Or B) the missionaries found you and told you about your potential as a daughter or son of God.
Just as Hogwarts helps wizards and witches discover the power within them, the celestial kingdom and next life helps us realize the divinity within us and reveals more clearly to us our potential to become sons and daughters of God.
3. Both teach you how to defend against and defeat the "dark arts."
“It is important to fight, and fight again, and keep fighting, for only then could evil be kept at bay, though never quite eradicated.” –Albus Dumbledore
Another profound Dumbledoreism—one that captures so much of our struggle in this life and in the one to come. Just as our Savior came to this world to experience temptation, pain, and death so that He might overcome them, all of us will be exposed to evil and painful influences in order that we might overcome them with his help. And like Harry, Ron, and Hermoine, who grow in skill with each challenge they face, we too can become stronger as we endure and overcome challenges.
As President Russell M. Nelson notes, however, perfection can only be obtained in the next life: "We need not be dismayed if our earnest efforts toward perfection now seem so arduous and endless. Perfection is pending. It can come in full only after the Resurrection and only through the Lord."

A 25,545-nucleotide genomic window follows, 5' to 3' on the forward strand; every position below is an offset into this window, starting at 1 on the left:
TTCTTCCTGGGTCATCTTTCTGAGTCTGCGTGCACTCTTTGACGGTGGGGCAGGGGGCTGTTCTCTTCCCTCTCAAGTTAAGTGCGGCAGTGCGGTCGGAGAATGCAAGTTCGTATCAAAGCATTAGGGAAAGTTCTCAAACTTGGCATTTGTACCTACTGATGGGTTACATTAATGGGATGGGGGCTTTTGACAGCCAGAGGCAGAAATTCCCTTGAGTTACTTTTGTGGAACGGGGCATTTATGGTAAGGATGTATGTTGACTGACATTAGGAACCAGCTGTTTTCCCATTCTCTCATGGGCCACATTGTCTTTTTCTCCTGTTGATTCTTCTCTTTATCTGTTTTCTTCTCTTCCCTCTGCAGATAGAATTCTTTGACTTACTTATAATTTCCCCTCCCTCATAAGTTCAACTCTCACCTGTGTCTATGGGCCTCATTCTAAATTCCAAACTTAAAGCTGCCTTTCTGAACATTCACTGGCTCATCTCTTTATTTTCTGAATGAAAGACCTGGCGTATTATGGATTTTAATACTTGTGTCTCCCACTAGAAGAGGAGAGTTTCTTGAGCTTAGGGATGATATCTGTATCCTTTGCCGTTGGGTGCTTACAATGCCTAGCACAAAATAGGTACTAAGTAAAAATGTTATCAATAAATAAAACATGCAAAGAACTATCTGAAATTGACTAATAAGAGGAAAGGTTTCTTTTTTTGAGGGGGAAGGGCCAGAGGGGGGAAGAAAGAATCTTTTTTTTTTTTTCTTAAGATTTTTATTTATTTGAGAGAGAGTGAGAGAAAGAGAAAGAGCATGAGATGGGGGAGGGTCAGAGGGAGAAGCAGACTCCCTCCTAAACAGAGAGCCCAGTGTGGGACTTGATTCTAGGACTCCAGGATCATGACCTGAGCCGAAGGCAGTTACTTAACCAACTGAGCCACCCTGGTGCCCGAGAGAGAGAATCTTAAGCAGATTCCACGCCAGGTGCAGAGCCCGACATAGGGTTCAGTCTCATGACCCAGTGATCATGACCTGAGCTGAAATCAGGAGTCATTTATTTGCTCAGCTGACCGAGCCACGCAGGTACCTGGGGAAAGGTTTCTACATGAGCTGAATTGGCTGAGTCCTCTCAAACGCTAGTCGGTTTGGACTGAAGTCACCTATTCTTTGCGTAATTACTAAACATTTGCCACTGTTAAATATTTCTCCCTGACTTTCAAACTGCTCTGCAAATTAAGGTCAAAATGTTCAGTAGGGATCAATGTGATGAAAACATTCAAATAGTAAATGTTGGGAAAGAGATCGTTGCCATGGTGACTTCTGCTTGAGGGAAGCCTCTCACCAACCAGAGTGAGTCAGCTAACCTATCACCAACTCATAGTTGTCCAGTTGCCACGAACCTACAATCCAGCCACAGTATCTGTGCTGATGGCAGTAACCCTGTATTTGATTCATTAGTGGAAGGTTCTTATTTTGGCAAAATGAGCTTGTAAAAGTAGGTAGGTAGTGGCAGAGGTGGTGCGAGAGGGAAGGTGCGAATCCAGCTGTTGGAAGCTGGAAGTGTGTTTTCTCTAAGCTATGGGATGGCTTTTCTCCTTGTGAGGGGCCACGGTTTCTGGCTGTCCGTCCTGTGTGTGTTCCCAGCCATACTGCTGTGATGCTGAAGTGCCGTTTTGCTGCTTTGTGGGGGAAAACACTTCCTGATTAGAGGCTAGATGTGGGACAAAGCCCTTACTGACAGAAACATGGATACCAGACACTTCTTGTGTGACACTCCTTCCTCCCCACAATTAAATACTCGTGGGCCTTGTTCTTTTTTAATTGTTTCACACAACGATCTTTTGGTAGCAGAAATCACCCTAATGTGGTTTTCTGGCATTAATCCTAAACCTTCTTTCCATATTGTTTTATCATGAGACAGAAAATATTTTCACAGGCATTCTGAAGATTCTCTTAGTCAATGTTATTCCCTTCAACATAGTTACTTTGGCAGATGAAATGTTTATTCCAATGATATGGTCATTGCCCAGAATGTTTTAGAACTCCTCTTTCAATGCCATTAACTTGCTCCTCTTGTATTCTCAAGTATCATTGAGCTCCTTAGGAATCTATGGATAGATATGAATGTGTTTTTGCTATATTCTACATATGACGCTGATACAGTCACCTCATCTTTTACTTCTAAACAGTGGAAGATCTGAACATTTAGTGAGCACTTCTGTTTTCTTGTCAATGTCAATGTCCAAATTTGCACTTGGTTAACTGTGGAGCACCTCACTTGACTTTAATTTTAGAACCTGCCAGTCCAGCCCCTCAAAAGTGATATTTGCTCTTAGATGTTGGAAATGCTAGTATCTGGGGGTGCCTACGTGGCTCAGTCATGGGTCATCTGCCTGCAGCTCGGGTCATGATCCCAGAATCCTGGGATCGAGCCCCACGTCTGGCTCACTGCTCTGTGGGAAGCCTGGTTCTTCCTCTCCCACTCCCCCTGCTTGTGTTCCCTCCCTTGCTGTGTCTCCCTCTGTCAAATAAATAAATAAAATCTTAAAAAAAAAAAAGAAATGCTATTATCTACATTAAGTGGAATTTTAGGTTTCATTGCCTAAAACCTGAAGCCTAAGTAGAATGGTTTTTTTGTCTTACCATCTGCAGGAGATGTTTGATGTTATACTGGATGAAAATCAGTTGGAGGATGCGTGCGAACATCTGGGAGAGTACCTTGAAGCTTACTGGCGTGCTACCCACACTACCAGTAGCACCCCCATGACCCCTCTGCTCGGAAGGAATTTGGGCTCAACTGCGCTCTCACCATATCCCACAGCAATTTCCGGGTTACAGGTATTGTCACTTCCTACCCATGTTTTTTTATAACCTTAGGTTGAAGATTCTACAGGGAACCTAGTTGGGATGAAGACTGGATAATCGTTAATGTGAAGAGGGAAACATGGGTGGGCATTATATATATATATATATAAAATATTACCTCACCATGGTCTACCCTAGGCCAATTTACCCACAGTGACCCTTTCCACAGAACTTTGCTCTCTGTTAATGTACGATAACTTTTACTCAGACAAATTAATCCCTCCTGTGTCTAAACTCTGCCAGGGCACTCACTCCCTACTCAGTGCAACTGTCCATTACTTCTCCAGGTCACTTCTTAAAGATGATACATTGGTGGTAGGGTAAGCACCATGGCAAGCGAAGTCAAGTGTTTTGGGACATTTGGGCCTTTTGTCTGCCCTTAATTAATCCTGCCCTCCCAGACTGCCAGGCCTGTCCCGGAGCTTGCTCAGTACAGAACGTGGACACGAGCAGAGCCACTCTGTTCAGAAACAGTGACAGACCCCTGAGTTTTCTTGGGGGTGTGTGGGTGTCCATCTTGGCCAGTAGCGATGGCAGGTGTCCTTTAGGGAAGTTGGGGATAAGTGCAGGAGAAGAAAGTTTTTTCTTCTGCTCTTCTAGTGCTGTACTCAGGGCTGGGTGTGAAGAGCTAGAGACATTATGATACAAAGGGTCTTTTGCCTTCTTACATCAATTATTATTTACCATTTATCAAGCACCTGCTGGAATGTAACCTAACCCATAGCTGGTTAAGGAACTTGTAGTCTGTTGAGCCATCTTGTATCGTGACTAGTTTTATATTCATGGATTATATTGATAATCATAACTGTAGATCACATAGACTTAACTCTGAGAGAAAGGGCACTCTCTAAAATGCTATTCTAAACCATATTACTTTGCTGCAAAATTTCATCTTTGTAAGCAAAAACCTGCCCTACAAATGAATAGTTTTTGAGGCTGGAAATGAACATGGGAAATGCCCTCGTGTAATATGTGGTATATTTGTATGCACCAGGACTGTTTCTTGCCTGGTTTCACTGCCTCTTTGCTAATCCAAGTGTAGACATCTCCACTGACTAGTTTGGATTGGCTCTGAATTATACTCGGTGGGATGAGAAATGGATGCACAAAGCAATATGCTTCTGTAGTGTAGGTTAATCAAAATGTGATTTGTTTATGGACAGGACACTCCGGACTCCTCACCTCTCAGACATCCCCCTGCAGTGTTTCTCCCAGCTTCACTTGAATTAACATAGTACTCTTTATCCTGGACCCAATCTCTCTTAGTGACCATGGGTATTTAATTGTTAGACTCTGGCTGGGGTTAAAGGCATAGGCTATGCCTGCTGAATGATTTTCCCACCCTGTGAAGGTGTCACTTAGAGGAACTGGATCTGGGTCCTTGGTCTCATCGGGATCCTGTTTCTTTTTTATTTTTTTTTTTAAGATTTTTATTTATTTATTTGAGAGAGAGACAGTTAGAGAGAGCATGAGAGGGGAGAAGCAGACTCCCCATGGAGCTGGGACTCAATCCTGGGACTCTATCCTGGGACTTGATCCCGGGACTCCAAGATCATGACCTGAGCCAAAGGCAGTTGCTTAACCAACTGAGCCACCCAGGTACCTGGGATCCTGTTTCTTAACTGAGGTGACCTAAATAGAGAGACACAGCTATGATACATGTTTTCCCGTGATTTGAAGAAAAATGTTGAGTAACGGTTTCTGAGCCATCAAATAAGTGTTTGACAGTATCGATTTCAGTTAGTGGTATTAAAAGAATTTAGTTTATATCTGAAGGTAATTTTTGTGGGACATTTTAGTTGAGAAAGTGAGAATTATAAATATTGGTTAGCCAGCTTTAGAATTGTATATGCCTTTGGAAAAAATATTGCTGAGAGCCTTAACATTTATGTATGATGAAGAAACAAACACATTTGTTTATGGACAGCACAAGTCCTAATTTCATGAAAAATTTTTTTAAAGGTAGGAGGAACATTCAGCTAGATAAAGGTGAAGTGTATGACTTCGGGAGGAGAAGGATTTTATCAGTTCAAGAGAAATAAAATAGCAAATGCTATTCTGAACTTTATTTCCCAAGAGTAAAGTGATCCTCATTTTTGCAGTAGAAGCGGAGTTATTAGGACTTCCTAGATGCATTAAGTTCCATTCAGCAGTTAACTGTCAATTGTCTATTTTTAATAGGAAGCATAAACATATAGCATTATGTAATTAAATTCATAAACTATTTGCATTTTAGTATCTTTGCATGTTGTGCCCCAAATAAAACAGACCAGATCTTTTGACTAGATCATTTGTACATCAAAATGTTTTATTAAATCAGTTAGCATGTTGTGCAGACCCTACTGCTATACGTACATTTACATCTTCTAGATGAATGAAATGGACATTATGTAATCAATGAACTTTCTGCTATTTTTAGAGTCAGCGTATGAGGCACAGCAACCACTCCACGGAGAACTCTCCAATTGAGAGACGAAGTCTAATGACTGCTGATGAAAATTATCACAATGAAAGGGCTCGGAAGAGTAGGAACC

But, when those moments of struggle get us down, it's helpful to remember these encouraging words:
“There’s a bigger cause out there. It’s bigger than any of us here. But we stick together, all right? We stick together and look out for each other." -Sirius Black
"Happiness can be found, even in the darkest of times, if only one remembers to turn on the light." -Albus Dumbledore
4. In both, modes of transportation are much more awesome.
Remember the part in "If You Could Hie to Kolob" when it talks about traveling "in the twinkling of an eye"? Does it remind you of anything in Harry Potter—like floo powder or apparition maybe?
While enviable, these types of magical transportation in the wizarding world are not completely fantastical.
Brigham Young taught that in the next life, all of us will be “free to travel with lightning speed.” In an article written by Dr. Brent L. Top, dean of religious education at BYU, he writes, "[Brigham Young] compared this spiritual movement, including what we today call “time travel,” to lightning or electricity (or perhaps we could add fiber optics, satellites, and internet). These, Brigham said, 'furnish a fine illustration of the ability and power of the Almighty. . . . When we pass into the spirit world we shall possess a measure of this power.'"
5. Both teach you how to "divine" the future.